The hiring of David Plouffe, President Obama's original campaign manager, to act as the company's policy chief doesn't seem to be helping much. Uber's lack of investment in organizing its drivers is backfiring. Many of them are protesting in light of what they call unfair labor practices. And their recent public relations meltdown (complete with comparing the company's problems to Ferguson, Mo.) isn't encouraging much support from its users either.

More than enough has been written about the misogyny, racism and general sense of exclusion in the tech industry. In large part these problems stem from a belief that investing in people, in human resources, isn't worth it. The code is the most important thing, engineers are lionized, and the other skills necessary to build strong companies — skills that are hallmarks of organizing like storytelling, consensus-building, coaching, and leadership — are deprioritized. This breeds bad culture, lack of self-awareness, and is at the root of the industry's problem of being able to attract a diverse workforce.

If you want to see what can happen at a company of hundreds of employees that thinks it doesn't need to focus on human resources, take a look at what happened at GitHub last year. The co-founder, Tom Preston-Werner has proudly asserted that "at GitHub we don't have meetings. We don't have set work hours or even work days. We don't keep track of vacation or sick days. We don't have managers or an org chart. We don't have a dress code. We don't have expense account audits or an HR department." The lack of an HR department became a problem when Preston-Werner was pushed out of the company following a bizarre case of harassment involving a female employee.

GitHub survived this scandal, but for every GitHub there are others companies that fell apart amid stories of bad leadership. Without creating intentional systems that value inclusion and safety, insist on accountability for leadership, and promote personal and professional development it is hard to image widespread and long-term sustainable growth in the tech industry. It is certainly clear that without those intentional systems, companies will continue to struggle to become representative of society at large (i.e., their user base) — something that will be critical to long-term success.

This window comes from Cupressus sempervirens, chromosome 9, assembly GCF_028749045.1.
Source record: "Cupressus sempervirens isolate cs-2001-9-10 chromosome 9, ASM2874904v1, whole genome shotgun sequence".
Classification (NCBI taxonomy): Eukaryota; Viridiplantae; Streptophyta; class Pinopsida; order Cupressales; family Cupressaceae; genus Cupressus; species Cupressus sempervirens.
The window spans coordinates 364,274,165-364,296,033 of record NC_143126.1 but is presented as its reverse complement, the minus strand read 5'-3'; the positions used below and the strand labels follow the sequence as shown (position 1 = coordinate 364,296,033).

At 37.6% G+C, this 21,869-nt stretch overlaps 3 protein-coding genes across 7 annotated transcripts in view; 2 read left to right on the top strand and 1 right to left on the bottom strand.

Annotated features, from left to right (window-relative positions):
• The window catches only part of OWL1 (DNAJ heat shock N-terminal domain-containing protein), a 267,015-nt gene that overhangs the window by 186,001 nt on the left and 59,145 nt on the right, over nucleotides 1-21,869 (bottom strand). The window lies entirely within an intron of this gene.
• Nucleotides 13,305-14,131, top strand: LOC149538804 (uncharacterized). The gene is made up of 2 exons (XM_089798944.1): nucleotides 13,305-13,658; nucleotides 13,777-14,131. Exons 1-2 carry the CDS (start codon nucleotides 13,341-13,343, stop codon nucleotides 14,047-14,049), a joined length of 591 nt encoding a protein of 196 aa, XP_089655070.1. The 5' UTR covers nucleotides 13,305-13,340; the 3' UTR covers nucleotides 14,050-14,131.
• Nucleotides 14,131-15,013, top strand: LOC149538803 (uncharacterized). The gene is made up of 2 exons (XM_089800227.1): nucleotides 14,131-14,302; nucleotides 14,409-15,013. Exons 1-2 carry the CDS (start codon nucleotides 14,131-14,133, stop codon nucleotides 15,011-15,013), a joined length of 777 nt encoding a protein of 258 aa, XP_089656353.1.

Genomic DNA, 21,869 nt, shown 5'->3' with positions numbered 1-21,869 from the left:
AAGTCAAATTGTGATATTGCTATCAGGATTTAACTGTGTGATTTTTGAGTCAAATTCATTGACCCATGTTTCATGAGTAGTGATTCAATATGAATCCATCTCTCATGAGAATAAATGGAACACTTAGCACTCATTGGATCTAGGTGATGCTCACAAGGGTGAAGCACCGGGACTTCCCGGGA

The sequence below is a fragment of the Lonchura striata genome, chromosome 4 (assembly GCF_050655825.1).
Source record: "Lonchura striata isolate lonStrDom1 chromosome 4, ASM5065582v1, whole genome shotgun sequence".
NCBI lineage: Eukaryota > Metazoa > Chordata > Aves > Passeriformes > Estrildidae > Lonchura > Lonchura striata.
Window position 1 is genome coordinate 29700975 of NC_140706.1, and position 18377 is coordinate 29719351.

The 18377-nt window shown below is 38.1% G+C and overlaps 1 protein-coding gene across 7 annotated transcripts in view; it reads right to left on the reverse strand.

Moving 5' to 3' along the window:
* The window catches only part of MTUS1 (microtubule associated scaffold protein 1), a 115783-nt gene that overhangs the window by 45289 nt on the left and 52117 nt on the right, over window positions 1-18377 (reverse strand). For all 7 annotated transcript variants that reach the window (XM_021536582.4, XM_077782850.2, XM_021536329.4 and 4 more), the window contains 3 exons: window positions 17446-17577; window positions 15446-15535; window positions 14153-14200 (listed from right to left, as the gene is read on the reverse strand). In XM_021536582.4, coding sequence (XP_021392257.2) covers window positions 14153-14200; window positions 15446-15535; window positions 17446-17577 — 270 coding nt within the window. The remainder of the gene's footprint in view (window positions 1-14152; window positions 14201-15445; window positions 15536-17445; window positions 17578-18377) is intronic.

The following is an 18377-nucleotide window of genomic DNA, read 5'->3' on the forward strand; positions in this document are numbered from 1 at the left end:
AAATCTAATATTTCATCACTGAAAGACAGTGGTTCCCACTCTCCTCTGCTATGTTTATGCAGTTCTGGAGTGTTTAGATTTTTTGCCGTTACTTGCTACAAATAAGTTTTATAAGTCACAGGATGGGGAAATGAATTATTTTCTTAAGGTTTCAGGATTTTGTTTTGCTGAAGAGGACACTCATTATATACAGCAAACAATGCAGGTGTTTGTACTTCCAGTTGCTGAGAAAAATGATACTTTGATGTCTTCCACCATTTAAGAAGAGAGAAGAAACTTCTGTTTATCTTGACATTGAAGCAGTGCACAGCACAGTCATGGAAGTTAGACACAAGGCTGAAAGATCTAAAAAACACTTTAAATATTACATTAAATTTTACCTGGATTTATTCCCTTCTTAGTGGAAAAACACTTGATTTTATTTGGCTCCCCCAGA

Plouffe's hiring at Uber does indicate that the industry has started to wake up to the importance of engaging in policy rather than depending on the "move fast and break things" approach that was standard just a few years ago. Since the fight over SOPA and PIPA in 2011, tech companies (supported by traditional policy advocacy organizations like Engine Advocacy, Free Press, Fight for the Future and others) have been organizing themselves into lobbying forces to push policies from immigration reform to net neutrality.

In November, the fruits of organizing paid off when President Obama announced his unqualified support for net neutrality, inspired in large part by the four million comments filed by the public about the issue on the Federal Communications Commission's website. It remains to be seen whether the FCC will take the president's advice but it is clear that without a widespread grassroots organizing effort the only voices to be heard would be from the lobbyists supporting the telecom industry.

It is now taken for granted that we are living in a networked society. In fact, the shift from command-and-control hierarchies to decentralized networked structures is the defining phenomenon of our time. Of course this shift has been driven by the Internet, but the values underlying it are about much more than the technology.

Right now, the industry growing up on top of the Internet isn't harnessing the power of human networks and in an era defined by networks, technical skills and people skills are both important. It is time to stop fetishizing one while dangerously overlooking the other.

Catherine Bracy is the director of community organizing of Code for America and ran the technology field office in San Francisco for President Obama's re-election campaign. She previously wrote for All Tech about the missing counts on women and people of color in the tech industry.